Features Interviews

Skin Blood Women Roses: An Interview with Jarboe

With her seminal debut LP set for reissue this month, watch the video for ‘Red Rose’.

Jarboe needs no introduction. Her involvement in Swans has gone on to influence a generation, leaving an indelible mark across the haunting frontiers of experimentation.

Also an incessant collaborator, which reached its apex alongside Neurosis with 2003’s Neurosis & Jarboe and later with Godflesh’s Justin Broadrick with the 2008 release, J2, if anything these culture-defining releases have overshadowed her own body of work.

That very body of work beginning with the 1987 debut LP, Skin Blood Women Roses. A long sought after release which is set for a timely reissue under Jarboe’s own name for Record Store Day on April 23 via Consouling Sounds.

Skin Blood Women Roses is the kind of record that summons the spirits. Underpinning all the greatest aspects of Jarboe’s solo work, with cold dread, urgent power struggles and burning love, it’s astounding just how assured it is.

“Oh, I remember everything,” says Jarboe, answering a string of our questions via email in the lead-up to the video announcement for Skin Blood Women Roses’ penultimate track, Red Rose. “Highlights would be working in recording studios around London and getting to know fascinating people and places.”

Being such an integral part of Swans at the time, did this experience shape the album in any way?

“First of all, just being in a loud aggressive band like Swans at that time took considerable confidence and self-assurance. I’d say the obvious shift to more melodic components in the music happened in Swans post the exploration of melody and the focus on ‘the singer’ aspects in Skin Blood Women Roses – so the album did have an impact on Swans,” she says.

With colossal range and emotional vigour, Jarboe’s ominous grace consumed Michael Gira’s bug-eyed nihilism, to the point where her contribution to Swans was something listeners of the band’s earlier days couldn’t have envisaged in their wildest dreams. Her performances one of the most vital in the world of experimentation and noise, which took Swans into a dawn, and resulted in some of the band’s finest moments committed to tape, including the seminal Children of God released in the same year as Skin Blood Women Roses.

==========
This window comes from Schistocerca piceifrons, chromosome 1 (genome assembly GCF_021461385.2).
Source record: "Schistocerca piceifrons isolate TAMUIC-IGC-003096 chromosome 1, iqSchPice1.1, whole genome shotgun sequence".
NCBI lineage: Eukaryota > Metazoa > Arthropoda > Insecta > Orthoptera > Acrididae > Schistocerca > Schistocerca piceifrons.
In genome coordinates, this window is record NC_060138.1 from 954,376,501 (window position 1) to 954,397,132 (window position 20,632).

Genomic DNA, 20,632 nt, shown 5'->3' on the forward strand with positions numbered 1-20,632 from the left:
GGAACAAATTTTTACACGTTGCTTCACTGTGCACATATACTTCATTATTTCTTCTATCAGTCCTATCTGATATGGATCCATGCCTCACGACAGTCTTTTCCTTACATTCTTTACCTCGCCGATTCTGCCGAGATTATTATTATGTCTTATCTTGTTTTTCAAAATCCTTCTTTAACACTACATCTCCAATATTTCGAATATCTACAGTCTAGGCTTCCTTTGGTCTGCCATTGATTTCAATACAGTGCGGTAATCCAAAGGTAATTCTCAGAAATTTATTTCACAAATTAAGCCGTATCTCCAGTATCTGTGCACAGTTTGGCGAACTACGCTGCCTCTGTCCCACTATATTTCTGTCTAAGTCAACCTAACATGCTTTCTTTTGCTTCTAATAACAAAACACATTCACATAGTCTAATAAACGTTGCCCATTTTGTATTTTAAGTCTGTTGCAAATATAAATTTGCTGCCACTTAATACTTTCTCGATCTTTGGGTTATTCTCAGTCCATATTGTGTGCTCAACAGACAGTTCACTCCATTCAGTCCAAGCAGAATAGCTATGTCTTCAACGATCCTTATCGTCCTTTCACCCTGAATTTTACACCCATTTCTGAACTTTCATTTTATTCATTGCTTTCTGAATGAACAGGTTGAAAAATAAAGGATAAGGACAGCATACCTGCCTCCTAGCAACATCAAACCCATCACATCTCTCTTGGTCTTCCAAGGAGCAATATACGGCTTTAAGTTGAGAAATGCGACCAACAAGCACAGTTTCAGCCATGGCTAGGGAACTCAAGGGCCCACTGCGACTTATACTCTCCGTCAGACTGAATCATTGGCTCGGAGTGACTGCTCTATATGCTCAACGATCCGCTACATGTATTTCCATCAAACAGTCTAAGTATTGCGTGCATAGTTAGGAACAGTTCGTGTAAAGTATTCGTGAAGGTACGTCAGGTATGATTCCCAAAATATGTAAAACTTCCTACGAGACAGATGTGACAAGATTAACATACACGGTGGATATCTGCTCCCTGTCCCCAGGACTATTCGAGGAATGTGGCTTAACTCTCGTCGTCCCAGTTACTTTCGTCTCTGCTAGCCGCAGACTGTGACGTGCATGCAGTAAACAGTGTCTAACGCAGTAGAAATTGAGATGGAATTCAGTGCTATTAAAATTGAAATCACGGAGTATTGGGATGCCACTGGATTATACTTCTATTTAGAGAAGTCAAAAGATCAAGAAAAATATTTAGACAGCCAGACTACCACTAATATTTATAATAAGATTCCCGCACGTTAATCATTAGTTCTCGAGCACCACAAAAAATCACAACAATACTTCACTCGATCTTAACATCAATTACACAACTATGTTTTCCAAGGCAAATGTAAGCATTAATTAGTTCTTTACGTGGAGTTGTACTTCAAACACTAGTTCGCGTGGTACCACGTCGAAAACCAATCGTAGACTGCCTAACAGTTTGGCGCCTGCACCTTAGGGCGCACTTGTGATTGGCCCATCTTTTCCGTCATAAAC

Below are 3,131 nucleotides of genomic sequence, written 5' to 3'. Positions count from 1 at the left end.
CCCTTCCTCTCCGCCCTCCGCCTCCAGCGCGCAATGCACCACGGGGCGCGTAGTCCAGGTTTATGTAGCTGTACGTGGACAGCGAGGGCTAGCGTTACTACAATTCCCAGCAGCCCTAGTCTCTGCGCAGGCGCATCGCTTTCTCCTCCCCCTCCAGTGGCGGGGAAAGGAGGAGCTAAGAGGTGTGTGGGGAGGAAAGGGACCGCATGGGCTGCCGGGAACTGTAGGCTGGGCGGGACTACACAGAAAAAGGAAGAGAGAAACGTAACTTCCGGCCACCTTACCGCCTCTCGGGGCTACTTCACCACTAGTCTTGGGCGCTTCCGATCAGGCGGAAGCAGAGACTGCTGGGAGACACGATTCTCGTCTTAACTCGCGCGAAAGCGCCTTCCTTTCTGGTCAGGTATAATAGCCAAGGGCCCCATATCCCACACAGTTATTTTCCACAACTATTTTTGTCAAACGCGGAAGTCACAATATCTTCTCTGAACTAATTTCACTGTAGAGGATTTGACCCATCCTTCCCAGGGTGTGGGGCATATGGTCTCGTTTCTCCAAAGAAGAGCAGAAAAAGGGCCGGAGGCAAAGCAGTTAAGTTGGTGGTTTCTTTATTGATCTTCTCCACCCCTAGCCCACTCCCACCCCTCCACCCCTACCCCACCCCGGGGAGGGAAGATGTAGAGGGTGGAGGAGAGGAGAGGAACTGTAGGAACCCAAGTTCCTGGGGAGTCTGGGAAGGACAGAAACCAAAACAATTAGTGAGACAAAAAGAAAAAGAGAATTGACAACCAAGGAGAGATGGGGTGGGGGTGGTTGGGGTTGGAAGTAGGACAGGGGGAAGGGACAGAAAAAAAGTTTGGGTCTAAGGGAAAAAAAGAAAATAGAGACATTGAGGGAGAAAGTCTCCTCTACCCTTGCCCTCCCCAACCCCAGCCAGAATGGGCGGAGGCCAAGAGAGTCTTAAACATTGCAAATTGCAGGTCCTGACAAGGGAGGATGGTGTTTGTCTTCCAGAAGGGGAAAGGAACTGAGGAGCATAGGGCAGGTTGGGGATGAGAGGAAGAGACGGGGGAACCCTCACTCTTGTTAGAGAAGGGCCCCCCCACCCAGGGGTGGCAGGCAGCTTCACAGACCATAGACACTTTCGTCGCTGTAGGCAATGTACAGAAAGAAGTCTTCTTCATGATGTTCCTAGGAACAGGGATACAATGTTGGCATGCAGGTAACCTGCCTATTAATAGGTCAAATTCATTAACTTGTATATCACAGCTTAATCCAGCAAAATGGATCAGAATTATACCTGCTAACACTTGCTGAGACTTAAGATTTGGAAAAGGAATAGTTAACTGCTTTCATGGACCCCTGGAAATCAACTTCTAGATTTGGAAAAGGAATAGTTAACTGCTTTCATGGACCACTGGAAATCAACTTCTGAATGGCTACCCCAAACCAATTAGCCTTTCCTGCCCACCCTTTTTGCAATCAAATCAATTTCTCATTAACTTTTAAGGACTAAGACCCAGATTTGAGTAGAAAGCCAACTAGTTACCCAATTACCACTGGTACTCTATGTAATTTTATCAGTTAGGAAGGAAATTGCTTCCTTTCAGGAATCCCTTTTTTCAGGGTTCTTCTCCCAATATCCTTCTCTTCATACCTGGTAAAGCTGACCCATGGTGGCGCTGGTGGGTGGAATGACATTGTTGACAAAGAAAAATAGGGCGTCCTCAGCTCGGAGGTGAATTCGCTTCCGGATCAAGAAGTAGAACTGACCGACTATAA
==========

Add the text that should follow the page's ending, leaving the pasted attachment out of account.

Jarboe - Skin Blood Women Roses

Produced by Gira, Skin Blood Women Roses proved a vital gateway, and with the likes of the tender orchestral opener, One Thousand Years, and the fractured balladry of Still A Child and The Man I Love, these songs contained an earthy locality, resonating with Jarboe’s formative years growing up in New Orleans and Atlanta. “Yes, I’d say a bluesy influence can be heard on certain songs in terms of how I approach it with regard to phrasing, voice tonality, inflection, accent,” she says.

Then there’s Come Out, which sees Jarboe etched in ’80s reverence. A song distilled in the moment and perhaps one where Jarboe hasn’t sounded so freeing.

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“There are several versions of Come Out. My favourite is the dub version featured on the CD format of Skin Blood Women Roses. The song was progressive in terms of lyric content, especially the rap. I had fun with it. When I wrote the rap, I had been paying attention to the colourful night people banter on the street as they walked by the East Village rehearsal space where we lived.”

The fun doesn’t last with the aforementioned Red Rose and Blood On Your Hands; staple doom lullabies that have permeated across today’s world of experimentation. With a voice so rich and alluring, it dilutes the bloodiness Jarboe’s themes sometimes portray.

“The album title contains the themes. The songs explore the various themes through women I ‘became’ telling the story of the song. There is also a connection to all the songs once you realise the story told in the opening song, One Thousand Years.”

Jarboe (photo credit: Jarboe)

It’s always intriguing with artists like Jarboe. Purveyors immersed in their own sound world, is it a case of disconnecting themselves in fear of contaminating their art with outside influences? “Currently, I listen primarily to jazz. John Coltrane is a favourite,” she says, and it makes sense. So sparse whilst always pushing to the dark edges, Jarboe’s music blends the hypnotic with menacing atmospheres.

And those atmospheres are set to continue. On the back of 2020 releases, Illusory and A Tulpa, Jarboe was set to tour the UK (which included a show at Liverpool’s Kazimier Stockroom), but with plans thwarted due to COVID-19, this hasn’t stopped her from working on new material.

“Yes, in two collaboration projects, as well as new solo recordings. One thing I tried on my 2020 album, Illusory and am doing again, is to reinterpret a song from my catalogue.”

Skin Blood Women Roses is out on April 23 via Consouling Sounds.

By Simon Kirk

Product from the happy generation. Proud purple bin owner surviving on music, books and LFC. New book, Welcome To Charmsville, available from all major vendors.

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